The chord trinity known as I–IV–V is one of the most useful theoretical concepts for any musician. The I–IV–V is a skeleton key for countless songs in folk, country, rock, blues, and beyond, revealing the basic similarities of, say, “Louie Louie,” “Ring of Fire,” “Johnny B. Goode,” “Helpless,” “Three Little Birds,” “I Still Haven’t Found What I’m Looking For,” “This Land Is Your Land,” “Man of Constant Sorrow,” and “I Fought the Law.” Understanding I–IV–V progressions can help you jam along with songs you’ve never played before or change a song’s key without using a capo, and it can get you started writing your own songs, too. Learn what I–IV–V means and how these chords lay out in various keys, and play through some examples as used in classic songs, in this lesson for Acoustic Guitar (with tab and video). Here's a companion playlist of songs mentioned in the lesson.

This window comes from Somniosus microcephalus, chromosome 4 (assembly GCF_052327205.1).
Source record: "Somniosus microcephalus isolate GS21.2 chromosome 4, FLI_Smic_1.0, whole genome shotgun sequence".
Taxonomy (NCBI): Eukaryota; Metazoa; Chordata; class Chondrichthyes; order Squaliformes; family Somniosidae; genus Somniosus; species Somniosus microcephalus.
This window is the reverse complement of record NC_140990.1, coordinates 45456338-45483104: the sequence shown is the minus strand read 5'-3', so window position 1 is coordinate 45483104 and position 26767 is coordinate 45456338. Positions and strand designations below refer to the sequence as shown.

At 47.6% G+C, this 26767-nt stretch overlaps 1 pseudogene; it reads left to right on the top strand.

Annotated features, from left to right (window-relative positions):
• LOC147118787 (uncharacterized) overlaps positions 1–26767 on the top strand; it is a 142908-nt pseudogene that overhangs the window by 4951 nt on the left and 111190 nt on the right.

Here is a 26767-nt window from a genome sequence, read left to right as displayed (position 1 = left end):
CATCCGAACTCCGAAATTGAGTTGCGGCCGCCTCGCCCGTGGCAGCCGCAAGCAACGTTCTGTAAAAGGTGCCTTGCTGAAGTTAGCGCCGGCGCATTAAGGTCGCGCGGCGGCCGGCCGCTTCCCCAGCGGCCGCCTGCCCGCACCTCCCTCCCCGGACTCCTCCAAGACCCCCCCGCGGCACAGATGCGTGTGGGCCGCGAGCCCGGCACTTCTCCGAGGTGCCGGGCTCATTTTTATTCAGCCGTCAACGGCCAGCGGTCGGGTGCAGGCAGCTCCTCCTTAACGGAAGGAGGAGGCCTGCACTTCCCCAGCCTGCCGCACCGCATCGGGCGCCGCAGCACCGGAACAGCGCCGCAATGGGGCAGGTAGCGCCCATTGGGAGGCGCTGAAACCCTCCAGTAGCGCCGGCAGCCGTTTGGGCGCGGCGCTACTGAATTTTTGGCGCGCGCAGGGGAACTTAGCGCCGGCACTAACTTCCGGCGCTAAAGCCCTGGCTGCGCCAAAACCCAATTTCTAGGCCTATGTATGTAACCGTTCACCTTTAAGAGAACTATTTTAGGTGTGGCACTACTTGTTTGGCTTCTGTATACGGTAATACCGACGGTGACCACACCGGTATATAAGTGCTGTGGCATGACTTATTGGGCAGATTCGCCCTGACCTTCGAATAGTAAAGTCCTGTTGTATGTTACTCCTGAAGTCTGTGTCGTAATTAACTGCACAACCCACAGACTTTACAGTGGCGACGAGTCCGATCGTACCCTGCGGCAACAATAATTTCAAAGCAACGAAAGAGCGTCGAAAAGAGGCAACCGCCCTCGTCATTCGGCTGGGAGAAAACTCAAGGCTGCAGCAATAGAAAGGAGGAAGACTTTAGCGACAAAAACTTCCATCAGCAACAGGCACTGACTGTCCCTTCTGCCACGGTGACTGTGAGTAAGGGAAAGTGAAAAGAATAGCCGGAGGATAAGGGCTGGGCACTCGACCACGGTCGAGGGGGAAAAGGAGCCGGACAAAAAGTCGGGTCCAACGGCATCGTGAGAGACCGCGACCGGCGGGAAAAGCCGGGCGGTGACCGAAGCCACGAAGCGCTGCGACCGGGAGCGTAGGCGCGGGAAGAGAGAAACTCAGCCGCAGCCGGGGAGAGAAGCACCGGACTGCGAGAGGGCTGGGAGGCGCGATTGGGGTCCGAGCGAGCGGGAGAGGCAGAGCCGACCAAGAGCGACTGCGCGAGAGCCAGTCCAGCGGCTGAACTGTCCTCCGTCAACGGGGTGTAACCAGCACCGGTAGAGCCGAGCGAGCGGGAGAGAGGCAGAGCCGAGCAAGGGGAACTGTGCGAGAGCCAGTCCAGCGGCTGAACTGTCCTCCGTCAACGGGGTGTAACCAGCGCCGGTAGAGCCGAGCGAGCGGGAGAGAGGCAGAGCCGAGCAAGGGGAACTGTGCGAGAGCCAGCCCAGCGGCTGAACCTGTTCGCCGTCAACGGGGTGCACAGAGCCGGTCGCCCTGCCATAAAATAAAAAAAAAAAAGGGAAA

Jeffrey Pepper Rodgers Acoustic Guitar magazine, Chord progressions, Complete Singer-Songwriter, Lessons and playlists, Songwriting